The pros and cons of celebrity feminism


The mainstream feminist movement has often been criticised for focusing on issues that largely affect white women while avoiding intersectional topics that disproportionately affect people of colour and the LGBTQ community. Celebrity feminism has been a widely discussed topic in the past few years, where we’ve seen women like Lena Dunham, Taylor Swift, Jennifer Lawrence, and Beyoncé openly embrace feminism. And while it’s perfectly acceptable, and even exciting to see women – especially women with enormous social influence – embrace the term, there’s an ugly side to celebrity feminism.

Part of the problem with celebrity feminism, as pointed out by many, stems from women with no knowledge of critical feminist ideology being held up as the face of the movement. Celebrity feminists are often focused on issues like the glass ceiling, personal empowerment, the freedom to dress how you choose, and loving your body.

Of course, this is not to say these issues aren’t important. Faculty from USC’s Annenberg School of Communication studied over 700 films from 2007-2014 which imply that the statistics for women, people of colour, and LGBTQ people in the entertainment industry haven’t improved. Patricia Arquette’s notable speech about the glass ceiling proved that there is still a need to close the gender pay gap. And – unfortunately – female stars are still experiencing sexist treatment during interviews.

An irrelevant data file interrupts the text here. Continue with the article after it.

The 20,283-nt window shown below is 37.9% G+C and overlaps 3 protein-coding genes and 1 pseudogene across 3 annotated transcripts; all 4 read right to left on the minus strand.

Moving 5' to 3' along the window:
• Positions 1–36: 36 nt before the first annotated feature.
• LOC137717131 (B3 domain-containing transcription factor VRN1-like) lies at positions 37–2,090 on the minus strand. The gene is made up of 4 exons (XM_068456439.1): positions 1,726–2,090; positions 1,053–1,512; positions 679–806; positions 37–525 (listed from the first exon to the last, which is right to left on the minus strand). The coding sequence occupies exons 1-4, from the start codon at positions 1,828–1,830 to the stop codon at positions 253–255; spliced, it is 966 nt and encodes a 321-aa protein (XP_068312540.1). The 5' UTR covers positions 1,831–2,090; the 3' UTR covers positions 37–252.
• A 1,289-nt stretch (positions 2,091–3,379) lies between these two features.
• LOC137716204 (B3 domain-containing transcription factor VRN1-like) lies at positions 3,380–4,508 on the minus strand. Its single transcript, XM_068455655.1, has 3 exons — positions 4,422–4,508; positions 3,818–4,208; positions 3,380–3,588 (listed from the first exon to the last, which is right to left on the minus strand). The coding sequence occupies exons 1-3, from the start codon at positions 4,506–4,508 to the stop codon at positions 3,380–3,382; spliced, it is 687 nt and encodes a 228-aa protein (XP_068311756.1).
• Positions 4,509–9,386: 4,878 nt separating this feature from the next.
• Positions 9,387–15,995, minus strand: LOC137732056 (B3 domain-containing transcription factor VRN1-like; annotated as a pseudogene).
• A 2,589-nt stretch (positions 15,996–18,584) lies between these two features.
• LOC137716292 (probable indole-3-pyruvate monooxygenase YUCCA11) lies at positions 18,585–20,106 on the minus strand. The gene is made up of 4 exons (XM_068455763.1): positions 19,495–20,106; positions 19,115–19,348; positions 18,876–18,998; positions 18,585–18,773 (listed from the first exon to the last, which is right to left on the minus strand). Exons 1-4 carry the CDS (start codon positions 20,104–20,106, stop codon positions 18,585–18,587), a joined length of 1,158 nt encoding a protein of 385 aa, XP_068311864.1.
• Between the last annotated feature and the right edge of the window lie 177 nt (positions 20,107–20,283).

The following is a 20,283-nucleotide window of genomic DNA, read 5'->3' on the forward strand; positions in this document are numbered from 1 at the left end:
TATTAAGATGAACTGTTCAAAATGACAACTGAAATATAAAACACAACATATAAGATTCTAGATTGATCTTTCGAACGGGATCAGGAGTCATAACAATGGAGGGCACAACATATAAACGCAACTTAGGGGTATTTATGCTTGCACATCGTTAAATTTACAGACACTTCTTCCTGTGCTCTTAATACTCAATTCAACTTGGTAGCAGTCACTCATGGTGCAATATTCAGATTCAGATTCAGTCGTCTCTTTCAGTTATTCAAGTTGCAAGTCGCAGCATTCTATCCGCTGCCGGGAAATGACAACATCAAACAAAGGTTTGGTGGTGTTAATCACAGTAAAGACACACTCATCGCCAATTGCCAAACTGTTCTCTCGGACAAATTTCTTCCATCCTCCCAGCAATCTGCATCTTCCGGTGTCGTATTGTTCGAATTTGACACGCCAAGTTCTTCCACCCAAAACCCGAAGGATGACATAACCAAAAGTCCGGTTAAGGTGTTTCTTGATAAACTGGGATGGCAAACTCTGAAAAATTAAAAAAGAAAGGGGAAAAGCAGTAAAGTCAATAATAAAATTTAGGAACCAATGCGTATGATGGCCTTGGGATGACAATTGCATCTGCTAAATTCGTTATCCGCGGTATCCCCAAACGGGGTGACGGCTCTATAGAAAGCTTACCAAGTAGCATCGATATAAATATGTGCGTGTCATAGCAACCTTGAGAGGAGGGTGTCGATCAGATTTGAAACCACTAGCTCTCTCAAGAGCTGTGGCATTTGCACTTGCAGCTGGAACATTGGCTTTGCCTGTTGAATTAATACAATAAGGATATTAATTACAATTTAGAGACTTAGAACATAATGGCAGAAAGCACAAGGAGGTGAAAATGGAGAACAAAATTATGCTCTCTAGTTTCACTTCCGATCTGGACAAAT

Beyond that, mainstream feminist discourse has a long way to go. And truthfully, some celebrity feminists – though certainly well-intentioned – have the potential to do more harm than good.


Pictured above: Taylor Swift, Emma Watson, and Beyoncé Knowles

As an example, in late July a slew of big names including Lena Dunham, Kate Winslet, Meryl Streep, Emily Blunt, and Anne Hathaway used their celebrity status to oppose Amnesty International’s draft proposal to protect the rights of sex workers. Among other things, the proposal to decriminalise sex work would allow women in the industry the ability to reach out to police if harmed by client abuse or misconduct, as well as give them protection in the criminal justice system, a right they currently don’t have.